Google tries jump-starting 3D Web with O3D

An open-source browser plug-in gives games and other Web applications the ability to take advantage of a computer's graphics chip.

Updated at 11:20 a.m. with links to the project.

Google on Tuesday released software called O3D to bring accelerated 3D graphics to browsers, a significant effort but not the only one to try to endow Web applications with some of the computing muscle that PC programs can use.

Google's O3D lets browsers show accelerated 3D graphics such as this island scene.
Google's O3D lets browsers show accelerated 3D graphics such as this island scene. Google

O3D is a browser plug-in for Internet Explorer, Firefox, Safari, and Chrome that works on Windows, Mac OS X, and Linux, but Google hopes that eventually, the technology will be built directly into browsers. It provides an interface that lets developers' Web-based JavaScript programs tap directly into a computer's graphics chip, which could mean better games and other applications.

Google touted the technology in a blog post. It includes a video demonstration, complete with a soothing voice-over and a spacey ambient-music soundtrack, for those who don't want to install the plug-in.

Google isn't the only one to aspire to 3D Web. In the 1990s, a technology called Virtual Reality Markup Language (VRML) bubbled up but never caught on. Today's Internet is a different beast, not least because major powers such as Google, Yahoo, and even Microsoft are advancing the frontiers of what can be done with a Web-based application.

"The time is right for 3D content to move onto the Web," said Henry Bridge, associate product manager.

Mozilla wants 3D, too
He's right, at least in the eyes of his peers. Firefox backer Mozilla and the Khronos Group, which oversees the widely used OpenGL 3D interface standard, announced their own effort to build a 3D Web interface .

The two efforts, while tackling the same basic idea, use different approach.

"OpenGL tends to be a lot of code to write, even for something simple, but OpenGL gives you a lot of control," said Engineering Director Matt Papakipos, who previously ran the architecture group at graphics chip power Nvidia. "Ours is at a higher level. It takes fewer function calls, so it's easier to get stuff on the screen."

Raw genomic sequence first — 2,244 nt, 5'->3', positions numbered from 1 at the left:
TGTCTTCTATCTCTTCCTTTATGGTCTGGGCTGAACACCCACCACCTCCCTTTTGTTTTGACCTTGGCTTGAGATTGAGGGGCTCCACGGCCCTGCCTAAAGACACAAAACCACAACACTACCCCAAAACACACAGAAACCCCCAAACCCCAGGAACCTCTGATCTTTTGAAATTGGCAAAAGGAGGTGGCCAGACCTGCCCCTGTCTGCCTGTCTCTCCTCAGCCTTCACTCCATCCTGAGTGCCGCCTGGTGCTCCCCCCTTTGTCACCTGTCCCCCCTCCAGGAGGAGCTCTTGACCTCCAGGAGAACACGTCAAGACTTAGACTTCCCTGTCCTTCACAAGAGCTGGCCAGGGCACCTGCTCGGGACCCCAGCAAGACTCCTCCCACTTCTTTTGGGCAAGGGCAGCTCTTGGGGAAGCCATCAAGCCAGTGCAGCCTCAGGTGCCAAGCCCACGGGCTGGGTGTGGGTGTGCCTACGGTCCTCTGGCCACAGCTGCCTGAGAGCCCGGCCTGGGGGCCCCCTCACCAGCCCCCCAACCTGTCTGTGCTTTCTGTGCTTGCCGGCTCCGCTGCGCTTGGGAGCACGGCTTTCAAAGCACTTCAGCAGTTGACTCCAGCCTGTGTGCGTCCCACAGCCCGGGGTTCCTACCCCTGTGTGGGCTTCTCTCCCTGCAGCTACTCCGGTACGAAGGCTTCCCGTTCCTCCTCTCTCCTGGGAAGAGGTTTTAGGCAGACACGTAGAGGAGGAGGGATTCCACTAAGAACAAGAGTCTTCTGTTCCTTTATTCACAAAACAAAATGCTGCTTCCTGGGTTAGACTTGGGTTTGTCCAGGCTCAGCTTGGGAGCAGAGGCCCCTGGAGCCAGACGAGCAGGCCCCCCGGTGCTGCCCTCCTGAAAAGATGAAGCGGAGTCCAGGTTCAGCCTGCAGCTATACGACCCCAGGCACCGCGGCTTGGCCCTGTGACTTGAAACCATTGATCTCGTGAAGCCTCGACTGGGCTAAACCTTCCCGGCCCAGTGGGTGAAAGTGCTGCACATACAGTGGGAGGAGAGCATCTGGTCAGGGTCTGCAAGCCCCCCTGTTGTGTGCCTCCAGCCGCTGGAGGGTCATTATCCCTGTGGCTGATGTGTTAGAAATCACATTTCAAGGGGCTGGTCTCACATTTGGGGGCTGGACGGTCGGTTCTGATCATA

Google believes that it's possible that multiple 3D interfaces will be supported in browsers of the future. "Ultimately, there's going to be at least two," Papakipos said, pointing out that 2D graphics in the browser has two technologies at present, SVG and Canvas.

Google has been working on the open-source plug-in software for two years, Bridge said. The plug-in is intended less for regular users of the Web and more for programmers trying to explore what can be done with 3D on the Web.

Appealing to gamers
Although Google has applications such as Google Earth that would benefit from 3D acceleration, the company knows well that games are the real draw.

"If you look at how we use 3D hardware, 20 years ago, it was CAD (computer-aided design). Today, it's for playing games," Papakipos said.

There are plenty of casual gamers who might be interested in Web games that today might run with Adobe Systems' Flash technology. But hard-core gamers are a pickier set, eager for the latest graphics card with the best performance. So how well does O3D perform?

"We can push it to the wall. There's not really any difference between native performance and our performance," Papakipos said. However, he added, that's just for the graphics component of the game. Ordinary computing operations that use JavaScript are much slower than native software running on a computer, he said.

About the author

Stephen Shankland has been a reporter at CNET since 1998 and covers browsers, Web development, digital photography and new technology. In the past he has been CNET's beat reporter for Google, Yahoo, Linux, open-source software, servers and supercomputers. He has a soft spot in his heart for standards groups and I/O interfaces.

 

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